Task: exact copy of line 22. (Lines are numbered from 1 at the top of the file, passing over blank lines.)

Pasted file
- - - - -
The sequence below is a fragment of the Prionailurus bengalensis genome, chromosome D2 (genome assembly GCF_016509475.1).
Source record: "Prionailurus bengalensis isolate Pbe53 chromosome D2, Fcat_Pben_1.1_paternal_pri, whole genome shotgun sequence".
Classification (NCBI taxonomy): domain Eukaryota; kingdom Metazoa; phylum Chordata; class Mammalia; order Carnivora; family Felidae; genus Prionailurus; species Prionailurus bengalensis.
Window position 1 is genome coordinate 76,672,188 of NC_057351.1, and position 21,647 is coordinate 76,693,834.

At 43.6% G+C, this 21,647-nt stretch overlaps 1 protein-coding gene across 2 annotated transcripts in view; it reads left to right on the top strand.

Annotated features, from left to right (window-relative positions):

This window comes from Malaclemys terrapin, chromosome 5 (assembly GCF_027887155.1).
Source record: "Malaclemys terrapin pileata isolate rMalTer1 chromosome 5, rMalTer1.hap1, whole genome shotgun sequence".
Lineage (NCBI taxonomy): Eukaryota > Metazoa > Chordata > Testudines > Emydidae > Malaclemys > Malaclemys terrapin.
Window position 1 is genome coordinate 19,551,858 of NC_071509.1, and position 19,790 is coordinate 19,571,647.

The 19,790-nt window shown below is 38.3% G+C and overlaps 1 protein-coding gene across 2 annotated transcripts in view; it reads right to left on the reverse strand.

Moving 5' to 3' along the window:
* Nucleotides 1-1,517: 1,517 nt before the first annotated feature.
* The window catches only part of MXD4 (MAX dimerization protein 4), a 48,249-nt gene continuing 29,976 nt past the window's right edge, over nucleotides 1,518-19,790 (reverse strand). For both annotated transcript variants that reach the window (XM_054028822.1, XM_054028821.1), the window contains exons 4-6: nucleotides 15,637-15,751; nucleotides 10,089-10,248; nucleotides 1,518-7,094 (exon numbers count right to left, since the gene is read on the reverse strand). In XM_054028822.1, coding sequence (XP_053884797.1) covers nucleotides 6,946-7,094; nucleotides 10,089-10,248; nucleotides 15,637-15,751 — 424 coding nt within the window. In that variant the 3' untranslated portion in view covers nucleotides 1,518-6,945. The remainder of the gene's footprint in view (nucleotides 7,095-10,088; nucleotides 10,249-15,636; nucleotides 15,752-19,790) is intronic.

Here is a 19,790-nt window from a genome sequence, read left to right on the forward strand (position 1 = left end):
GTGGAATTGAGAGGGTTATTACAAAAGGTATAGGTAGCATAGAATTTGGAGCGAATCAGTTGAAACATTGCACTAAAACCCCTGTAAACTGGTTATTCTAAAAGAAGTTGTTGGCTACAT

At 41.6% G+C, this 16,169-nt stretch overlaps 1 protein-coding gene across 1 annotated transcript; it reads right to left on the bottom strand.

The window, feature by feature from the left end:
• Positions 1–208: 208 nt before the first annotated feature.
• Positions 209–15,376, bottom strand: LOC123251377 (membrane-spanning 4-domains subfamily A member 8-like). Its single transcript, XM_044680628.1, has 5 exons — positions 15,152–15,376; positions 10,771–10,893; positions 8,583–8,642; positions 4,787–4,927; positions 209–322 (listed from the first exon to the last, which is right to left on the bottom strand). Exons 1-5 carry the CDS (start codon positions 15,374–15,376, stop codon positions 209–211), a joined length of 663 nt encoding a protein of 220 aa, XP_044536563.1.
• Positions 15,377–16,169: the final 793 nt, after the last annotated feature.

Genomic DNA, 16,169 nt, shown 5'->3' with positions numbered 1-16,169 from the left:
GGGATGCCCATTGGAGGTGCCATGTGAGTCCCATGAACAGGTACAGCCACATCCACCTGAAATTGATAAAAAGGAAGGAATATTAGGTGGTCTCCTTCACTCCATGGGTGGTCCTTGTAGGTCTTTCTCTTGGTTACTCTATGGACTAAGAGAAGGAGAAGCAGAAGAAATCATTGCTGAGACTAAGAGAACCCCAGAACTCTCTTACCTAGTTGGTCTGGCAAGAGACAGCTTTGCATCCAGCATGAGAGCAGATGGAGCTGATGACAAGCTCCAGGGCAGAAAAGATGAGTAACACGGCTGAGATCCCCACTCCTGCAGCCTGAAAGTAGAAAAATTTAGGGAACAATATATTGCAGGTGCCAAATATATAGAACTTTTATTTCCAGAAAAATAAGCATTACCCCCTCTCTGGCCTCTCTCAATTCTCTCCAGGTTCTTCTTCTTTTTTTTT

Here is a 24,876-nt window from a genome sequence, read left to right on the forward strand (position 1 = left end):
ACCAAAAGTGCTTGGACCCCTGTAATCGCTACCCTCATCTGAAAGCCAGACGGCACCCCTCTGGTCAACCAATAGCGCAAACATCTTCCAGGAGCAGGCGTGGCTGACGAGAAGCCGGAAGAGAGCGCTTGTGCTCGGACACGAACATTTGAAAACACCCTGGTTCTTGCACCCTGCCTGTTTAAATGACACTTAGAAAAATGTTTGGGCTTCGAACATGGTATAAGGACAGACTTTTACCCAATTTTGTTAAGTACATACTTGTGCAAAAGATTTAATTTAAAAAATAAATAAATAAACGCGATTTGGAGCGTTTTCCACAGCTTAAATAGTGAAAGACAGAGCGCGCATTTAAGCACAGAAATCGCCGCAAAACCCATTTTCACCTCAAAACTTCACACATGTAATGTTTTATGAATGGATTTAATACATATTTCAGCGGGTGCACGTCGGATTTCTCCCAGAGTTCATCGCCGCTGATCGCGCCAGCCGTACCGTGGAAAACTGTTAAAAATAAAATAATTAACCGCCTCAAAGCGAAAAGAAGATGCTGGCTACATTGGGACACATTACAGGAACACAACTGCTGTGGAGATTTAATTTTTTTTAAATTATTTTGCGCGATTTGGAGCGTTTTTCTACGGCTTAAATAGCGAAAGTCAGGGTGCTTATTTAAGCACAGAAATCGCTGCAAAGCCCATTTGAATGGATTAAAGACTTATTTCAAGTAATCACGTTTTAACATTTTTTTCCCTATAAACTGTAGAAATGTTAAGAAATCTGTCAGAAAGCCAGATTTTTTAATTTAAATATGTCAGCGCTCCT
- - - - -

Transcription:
Genomic DNA, 16,169 nt, shown 5'->3' with positions numbered 1-16,169 from the left: